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welcome you to come in and share your ideas and let's work together to create a better city. i am christiana olague, supervisor district 5 and i appreciate your support in keeping me in office in november. we can work together with all sides of the political spectrum to create the best city we can create, one that is balanced and fair. >> thank you. miss breed? >> why not, right? >> you are a candidate, yes. [ laughter ] >> i am so proud of the work that i have been able to do in the district. i currently have kids that -- and when i say kids, teenagers, 18, 19, 20. i'm not a mom myself, so i look at the kids in the district as my mine. so in order to get them to attend john adams and school, i'm active not just in running for office, but the work doesn't stop because of the campaign. we should elect a supervisor
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who understands the challenges of the district, who understands how to bring people together. and who has, as andrew said, a vision for the future of what the district should look like? i understand and remember the past. it was not always bright in the district. q+!rknow how to make good th happen and bring people together in our community. and also, i know what a great district 5 could potentially look like. the african-american art and culture complex was once a place falling apart. it's now a place thriving with artists and the community and with you if you come visit us. it's an amazing facility and it's exactly what i want to make district 5, an amazing district 5. london breed for district 5 supervisor. >> thank you very much. thank you to all of you, [ applause ] >> before you leave tonight, let me remind you, if you are not registered to vote, please register right away and
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encourage others as well. if you have moved, you need to register again with your new address. on believe of myself, the [wo-uflt/] league of women voters, and sfgtv and our sponsors thank you and good evening. [ applause ]>> the right to vots
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to vote for candidates or party and it is a significant way to have our voice heard. exactly 100 years ago, women were given the vote in california. the battle for women's suffrage was not an easy one. it took more than 70 years. a woman could run for president in new york. >> organizing this conference, basically it modeled itself on a declaration of independence for women. it marked the beginning of the
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women's equality movement in the united states. >> at that time, women were banned from holding property and voting in elections. >> susan b. anthony dedicated her life to reform. >> suffrage in the middle of the 19th century accomplished one goal, it was diametrically opposed to this idea. >> many feared it would be corrupted by politics. >> women in the 19th century had to convince male voters that having the vote would not change anything. that woman would still be
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devoted to the home, the family, that they would remain pure and innocent, that having the vote would not corrupt them. >> support gradually grew in state and local campaigns. >> leaders like ellen clark sgt come repeatedly stopping these meetings -- , repeatedly stopping these meetings as a politically active figure. doing everything they could to ground the campaign in domesticity. >> despite their efforts, the link made it tough whenever voters were in the big city. a specialist in francisco. >> the problem with san francisco is that women's suffrage as an idea was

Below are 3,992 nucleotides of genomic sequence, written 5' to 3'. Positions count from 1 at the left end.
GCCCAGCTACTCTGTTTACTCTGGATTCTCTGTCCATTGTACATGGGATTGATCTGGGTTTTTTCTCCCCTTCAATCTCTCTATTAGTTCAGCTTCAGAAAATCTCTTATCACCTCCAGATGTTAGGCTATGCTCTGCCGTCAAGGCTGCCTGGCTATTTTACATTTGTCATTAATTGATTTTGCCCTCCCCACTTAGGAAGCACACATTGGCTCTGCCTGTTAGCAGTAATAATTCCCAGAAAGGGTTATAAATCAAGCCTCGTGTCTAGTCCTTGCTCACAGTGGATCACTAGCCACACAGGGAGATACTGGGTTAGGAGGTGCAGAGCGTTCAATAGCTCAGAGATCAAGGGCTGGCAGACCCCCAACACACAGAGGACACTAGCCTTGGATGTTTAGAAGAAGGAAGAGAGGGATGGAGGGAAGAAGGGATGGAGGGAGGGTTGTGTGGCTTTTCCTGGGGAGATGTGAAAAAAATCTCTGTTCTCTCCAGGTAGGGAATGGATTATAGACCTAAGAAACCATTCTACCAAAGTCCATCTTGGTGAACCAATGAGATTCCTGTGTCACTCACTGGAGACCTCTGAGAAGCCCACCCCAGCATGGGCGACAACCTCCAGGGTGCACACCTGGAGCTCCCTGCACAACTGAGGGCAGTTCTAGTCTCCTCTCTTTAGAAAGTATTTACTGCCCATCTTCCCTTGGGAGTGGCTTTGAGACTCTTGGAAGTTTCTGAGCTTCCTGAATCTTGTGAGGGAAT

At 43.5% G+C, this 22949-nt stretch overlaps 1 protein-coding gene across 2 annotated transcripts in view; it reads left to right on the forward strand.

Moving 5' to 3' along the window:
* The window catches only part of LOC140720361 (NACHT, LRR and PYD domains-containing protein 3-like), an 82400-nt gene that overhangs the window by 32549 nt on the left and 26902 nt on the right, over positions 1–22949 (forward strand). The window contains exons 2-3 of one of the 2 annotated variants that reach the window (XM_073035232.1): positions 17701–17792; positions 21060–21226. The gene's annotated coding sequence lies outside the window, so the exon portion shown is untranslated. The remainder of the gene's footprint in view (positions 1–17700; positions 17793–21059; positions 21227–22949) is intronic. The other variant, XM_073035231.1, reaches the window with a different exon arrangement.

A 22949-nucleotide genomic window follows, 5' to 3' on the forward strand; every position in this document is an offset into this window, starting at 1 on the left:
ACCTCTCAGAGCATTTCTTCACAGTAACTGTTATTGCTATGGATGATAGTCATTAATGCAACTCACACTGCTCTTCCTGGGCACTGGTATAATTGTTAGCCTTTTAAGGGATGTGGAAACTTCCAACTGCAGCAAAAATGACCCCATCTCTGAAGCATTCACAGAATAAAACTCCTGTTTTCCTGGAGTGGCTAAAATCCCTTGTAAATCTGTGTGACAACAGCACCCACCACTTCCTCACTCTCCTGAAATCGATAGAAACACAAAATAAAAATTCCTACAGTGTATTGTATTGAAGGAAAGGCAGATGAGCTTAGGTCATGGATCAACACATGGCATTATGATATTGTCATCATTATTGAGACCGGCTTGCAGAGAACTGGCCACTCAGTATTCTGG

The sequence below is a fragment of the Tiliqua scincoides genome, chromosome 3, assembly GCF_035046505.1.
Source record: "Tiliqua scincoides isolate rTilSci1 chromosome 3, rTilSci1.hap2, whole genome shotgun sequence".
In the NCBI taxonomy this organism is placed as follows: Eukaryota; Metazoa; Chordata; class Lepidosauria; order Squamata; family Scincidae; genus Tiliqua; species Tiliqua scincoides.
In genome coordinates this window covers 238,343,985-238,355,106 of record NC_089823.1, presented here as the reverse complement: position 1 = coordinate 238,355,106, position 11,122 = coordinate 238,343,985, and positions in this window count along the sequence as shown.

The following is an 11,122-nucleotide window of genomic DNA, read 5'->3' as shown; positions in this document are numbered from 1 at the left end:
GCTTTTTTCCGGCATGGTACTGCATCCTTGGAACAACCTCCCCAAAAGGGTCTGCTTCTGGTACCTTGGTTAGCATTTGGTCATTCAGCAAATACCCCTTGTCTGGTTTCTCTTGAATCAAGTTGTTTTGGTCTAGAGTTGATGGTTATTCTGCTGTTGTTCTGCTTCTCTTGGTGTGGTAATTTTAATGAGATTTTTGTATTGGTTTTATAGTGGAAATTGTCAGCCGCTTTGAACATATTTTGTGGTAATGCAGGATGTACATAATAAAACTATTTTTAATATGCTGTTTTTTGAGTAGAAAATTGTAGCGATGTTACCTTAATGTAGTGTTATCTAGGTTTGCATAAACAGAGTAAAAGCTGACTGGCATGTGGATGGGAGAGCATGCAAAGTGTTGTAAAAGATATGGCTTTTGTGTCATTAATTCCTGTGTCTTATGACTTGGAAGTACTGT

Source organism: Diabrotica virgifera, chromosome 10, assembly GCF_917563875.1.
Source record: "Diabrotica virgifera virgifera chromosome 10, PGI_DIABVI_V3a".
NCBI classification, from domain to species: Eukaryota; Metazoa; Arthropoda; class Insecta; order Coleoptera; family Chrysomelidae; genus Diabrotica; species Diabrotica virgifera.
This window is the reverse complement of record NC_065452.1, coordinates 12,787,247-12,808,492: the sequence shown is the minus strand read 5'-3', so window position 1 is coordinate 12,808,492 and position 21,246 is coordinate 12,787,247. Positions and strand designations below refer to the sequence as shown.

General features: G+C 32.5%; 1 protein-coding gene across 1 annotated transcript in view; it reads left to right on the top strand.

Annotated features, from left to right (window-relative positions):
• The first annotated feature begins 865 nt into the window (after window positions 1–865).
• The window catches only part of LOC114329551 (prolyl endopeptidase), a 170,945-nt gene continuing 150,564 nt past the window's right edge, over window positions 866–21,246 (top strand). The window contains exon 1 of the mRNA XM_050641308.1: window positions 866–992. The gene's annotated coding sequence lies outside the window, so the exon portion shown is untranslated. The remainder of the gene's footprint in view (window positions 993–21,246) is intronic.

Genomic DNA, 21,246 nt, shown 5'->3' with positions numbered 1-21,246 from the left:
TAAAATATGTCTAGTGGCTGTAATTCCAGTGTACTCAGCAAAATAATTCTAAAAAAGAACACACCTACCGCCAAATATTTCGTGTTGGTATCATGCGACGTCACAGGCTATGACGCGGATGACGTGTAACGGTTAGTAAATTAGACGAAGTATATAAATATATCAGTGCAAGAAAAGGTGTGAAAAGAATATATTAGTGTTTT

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associated. >> susan b. anthony joined the provision party. a deadly idea in san francisco. liquor was the foundation of the economy. and >> anything that touched on the possibility of prohibition was greatly and popular. >> the first campaign was a great effort, but not a success. >> the war was not over. less than one decade later, a graphic protests brought new life to the movement. >> women's suffrage, the republican convention in oakland, this time it was the
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private sector response. 300 marched down the streets of the convention center. women were entitled to be here. >> joining together for another campaign. >> women opened a club in san francisco. it was called the votes for women club. if she could get the shopkeepers to have lunch, she could get them to be heard literature. the lunch room was a tremendous success. >> it was the way that people thought about women willing to
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fight for a successful campaign. what happened was, the social transformation increase the boundary of what was possible, out word. >> there were parades and rallies, door to door candidacies, reaching every voter in the state. >> the eyes of the nation were on california in 1911, when we all voted. it was the sixth and largest state in the nation to approve this. one decade later, we have full voting rights in the united states. helping newly enfranchised women, a new political movement was founded.
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>> starting in the 1920's, it was a movement created by the suffragettes moving forward to getting the right to vote. all of the suffragettes were interested in educating the new voters. >> non-partisan, not endorsing candidates >> -- endorsing candidates, getting the right to vote and one they have their voice heard. >> the 100th anniversary of women's suffrage is taking place throughout the state. bancroft library is having an exhibit that highlights the women's suffrage movement, women's suffrage movement, chronicling what happene